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SOCIAL MEDIA MARKETING
Customers are taking complaints to social media as never before, and nervous organizations are struggling to respond. Most are doing it badly.
People have been griping online for a long time, of course, but amplification tools now spread the message with breathtaking speed. With the help of hashtags, Facebook pages and petition sites such as Change.org, one person's bad experience can explode into a global news story in less than a day—particularly if others have similar complaints.
Seven out of 10 large companies have experienced a social media-based reputation hit during the past two years, and b2b brands are no exception. The Facebook Pages of package delivery companies, computer makers and office supply companies are brimming with customer rage, according to executive search consulting company Spencer Stuart.
And a recent Altimeter Group survey found that 66% of social media risk managers see online reputation damage as a serious risk. And that's just the big brands. Countless small businesses are buffeted by comments on Yelp, TripAdvisor and hundreds of other peer-review sites every day.
What should you do when customers attack online? You can't ignore them, but caving in carries other risks. Here are five common mistakes companies make in handling online critics.
If you build a branded presence on social networks, you should post a written comment policy, then enforce it consistently. Fans and critics deserve equal attention. Most gripes can be effectively dealt with by simply showing receptivity, and critics often become promoters. One survey of 700 problem incidents in the airline, hotel and restaurant industries found that one-quarter of customers' best memories actually began as problems. People complain because they care.
People complain because they feel an injustice has been done. Most are looking for a receptive ear and a promise to address the problem. If you lead with an apology, it looks like you're not listening. That makes people really mad. By the same token, promising to think about it looks like a brushoff.
If you're really going to take a critic seriously, set a timeframe for a response—such as, “We'll post a follow-up here within two weeks”—then stick to it. By the way, “no” is a perfectly acceptable answer if you have a reason.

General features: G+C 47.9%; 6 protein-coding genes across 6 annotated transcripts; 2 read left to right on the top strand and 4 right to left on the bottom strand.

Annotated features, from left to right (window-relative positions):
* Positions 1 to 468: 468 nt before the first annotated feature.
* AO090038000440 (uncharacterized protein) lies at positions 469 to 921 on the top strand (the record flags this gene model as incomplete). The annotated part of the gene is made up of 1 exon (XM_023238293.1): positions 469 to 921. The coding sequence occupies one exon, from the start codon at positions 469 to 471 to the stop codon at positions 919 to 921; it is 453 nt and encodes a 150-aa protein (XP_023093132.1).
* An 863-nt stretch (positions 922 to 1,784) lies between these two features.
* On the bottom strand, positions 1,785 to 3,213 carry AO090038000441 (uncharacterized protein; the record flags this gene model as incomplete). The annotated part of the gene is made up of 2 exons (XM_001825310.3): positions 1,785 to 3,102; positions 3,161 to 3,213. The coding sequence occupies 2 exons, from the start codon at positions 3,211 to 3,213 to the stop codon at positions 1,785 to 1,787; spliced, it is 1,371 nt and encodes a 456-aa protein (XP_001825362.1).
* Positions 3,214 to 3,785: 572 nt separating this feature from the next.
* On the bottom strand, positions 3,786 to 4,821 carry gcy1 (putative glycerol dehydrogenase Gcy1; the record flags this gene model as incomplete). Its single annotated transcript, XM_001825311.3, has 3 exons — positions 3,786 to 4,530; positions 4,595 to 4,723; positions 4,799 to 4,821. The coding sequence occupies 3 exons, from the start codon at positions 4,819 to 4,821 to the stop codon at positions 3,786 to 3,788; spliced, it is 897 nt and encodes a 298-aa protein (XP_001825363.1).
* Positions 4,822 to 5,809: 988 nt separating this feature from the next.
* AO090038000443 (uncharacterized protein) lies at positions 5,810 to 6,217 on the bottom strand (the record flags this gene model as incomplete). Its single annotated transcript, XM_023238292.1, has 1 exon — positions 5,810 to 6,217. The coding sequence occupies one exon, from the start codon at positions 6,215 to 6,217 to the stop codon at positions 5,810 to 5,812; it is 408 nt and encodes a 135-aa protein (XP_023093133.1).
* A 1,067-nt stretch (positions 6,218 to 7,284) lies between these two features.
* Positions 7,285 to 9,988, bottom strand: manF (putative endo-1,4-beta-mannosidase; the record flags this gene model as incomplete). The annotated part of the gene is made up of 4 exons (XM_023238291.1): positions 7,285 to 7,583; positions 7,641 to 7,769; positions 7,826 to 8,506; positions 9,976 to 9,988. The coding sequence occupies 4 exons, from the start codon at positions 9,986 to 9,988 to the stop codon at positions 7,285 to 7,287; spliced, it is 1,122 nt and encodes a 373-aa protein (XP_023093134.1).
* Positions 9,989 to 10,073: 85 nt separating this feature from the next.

Make-goods should be given on a case-by-case basis when it's clear that the situation merits it. If you're going to institutionalize appeasement, then apply the policy fairly and consistently. L.L. Bean, Lands' End and Coach all promise no-questions-asked refunds or replacements. JetBlue distributes a flight voucher to any customer inconvenienced by a problem within its control. If you manage appeasement right, it's actually a competitive advantage.
The customer activism trend is only going to accelerate because people get better results on Twitter than they ever got from the Better Business Bureau. Active social media users usually prefer social channels to traditional customer support lines. Gartner Inc. has estimated that companies that fail to accommodate social support may see churn rates increase up to 15%.
Every company has a few unhappy customers. If you set up shop in social networks, you're going to hear from them. Think hard about how you'll respond.
Paul Gillin (gillin.com) is an Internet marketing consultant and the author of several books about social media. His latest book, co-authored with Greg Gianforte, is “Attack of the Customers: Why Critics Assault Brands Online and How to Avoid Becoming a Victim” (CreateSpace, 2012). Gillin can be reached at email@example.com.